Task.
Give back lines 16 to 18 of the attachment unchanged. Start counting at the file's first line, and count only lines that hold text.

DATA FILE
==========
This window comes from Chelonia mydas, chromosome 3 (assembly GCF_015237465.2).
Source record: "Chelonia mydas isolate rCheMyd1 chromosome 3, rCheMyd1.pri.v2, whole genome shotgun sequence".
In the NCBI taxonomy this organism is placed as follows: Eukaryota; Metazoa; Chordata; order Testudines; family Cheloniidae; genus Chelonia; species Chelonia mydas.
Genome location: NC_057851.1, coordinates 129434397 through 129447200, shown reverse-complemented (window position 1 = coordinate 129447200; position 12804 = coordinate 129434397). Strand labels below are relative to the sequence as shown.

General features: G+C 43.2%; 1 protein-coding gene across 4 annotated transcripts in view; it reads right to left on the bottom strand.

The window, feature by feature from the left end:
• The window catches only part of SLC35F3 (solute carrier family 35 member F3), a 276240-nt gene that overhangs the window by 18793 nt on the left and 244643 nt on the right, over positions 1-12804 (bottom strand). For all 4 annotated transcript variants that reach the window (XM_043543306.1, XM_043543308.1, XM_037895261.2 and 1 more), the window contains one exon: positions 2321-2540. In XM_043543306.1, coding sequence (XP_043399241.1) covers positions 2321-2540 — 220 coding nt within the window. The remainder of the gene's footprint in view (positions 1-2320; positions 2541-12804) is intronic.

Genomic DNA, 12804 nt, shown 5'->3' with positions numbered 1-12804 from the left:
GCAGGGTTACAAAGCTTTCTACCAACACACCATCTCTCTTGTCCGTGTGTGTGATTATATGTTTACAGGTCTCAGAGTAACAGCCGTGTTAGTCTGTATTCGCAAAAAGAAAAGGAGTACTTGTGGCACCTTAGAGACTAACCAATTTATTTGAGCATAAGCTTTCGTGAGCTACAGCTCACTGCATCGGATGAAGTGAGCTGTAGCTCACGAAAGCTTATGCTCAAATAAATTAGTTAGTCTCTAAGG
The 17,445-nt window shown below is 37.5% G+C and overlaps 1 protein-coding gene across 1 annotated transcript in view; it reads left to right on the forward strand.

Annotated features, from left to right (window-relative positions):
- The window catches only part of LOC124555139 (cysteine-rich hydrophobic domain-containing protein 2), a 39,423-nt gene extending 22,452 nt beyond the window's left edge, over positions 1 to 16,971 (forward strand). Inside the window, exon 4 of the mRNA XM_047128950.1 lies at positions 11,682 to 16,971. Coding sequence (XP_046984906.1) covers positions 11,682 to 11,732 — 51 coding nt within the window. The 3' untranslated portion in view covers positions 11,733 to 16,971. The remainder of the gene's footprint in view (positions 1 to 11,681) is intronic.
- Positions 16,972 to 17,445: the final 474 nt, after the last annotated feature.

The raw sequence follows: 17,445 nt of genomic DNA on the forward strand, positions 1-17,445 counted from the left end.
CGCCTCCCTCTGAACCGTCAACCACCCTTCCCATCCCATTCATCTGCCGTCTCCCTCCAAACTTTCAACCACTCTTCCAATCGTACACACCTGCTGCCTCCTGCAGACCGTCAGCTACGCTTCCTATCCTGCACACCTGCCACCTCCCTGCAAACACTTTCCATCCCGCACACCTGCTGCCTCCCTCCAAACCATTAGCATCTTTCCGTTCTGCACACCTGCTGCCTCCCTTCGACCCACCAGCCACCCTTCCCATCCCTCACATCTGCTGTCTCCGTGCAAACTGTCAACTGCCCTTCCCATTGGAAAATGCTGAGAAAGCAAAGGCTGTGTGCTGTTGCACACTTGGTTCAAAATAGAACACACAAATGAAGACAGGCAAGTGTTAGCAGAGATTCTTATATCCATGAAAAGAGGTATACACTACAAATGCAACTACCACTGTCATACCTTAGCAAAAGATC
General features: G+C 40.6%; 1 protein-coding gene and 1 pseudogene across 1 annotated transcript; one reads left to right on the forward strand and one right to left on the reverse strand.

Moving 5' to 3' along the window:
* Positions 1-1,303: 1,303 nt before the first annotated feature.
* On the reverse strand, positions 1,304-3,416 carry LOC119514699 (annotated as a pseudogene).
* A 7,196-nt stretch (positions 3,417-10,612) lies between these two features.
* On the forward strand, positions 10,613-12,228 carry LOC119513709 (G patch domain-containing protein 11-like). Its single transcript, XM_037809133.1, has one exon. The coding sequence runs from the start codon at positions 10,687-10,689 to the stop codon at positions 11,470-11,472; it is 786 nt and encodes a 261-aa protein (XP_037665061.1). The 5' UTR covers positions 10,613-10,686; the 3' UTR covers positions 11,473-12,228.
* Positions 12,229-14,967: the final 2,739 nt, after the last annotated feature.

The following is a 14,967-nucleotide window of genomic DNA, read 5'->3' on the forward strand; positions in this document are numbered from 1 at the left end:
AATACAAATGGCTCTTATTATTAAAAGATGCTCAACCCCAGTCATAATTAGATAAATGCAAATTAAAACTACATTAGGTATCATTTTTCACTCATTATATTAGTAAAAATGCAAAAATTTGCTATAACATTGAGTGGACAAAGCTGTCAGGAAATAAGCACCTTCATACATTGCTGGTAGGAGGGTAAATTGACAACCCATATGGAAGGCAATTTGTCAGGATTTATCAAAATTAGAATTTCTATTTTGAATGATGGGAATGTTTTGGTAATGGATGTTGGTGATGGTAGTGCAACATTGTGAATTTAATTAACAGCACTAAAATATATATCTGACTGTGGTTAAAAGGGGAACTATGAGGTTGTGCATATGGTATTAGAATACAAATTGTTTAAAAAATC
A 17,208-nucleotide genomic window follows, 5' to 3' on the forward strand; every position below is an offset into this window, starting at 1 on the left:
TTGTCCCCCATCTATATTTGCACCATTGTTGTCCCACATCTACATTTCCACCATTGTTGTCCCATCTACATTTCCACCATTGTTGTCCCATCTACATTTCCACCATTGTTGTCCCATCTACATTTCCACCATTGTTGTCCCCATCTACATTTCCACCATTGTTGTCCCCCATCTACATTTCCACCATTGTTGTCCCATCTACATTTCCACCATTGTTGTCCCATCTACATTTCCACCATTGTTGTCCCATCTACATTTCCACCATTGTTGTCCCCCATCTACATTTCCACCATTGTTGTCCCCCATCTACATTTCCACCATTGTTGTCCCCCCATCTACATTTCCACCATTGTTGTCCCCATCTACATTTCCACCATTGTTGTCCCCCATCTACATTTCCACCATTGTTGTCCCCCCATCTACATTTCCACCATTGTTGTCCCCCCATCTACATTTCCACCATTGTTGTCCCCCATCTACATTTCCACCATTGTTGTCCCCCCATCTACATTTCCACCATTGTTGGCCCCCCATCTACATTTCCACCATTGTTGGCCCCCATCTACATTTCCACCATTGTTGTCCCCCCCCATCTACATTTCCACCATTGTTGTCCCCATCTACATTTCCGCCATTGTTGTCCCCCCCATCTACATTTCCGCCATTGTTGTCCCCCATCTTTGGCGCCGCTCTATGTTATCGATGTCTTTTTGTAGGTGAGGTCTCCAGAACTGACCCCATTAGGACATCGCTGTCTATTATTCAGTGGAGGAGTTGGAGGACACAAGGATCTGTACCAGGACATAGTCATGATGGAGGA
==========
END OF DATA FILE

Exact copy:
General features: G+C 40.6%; 1 protein-coding gene and 1 pseudogene across 1 annotated transcript; one reads left to right on the forward strand and one right to left on the reverse strand.

Moving 5' to 3' along the window:
* Positions 1-1,303: 1,303 nt before the first annotated feature.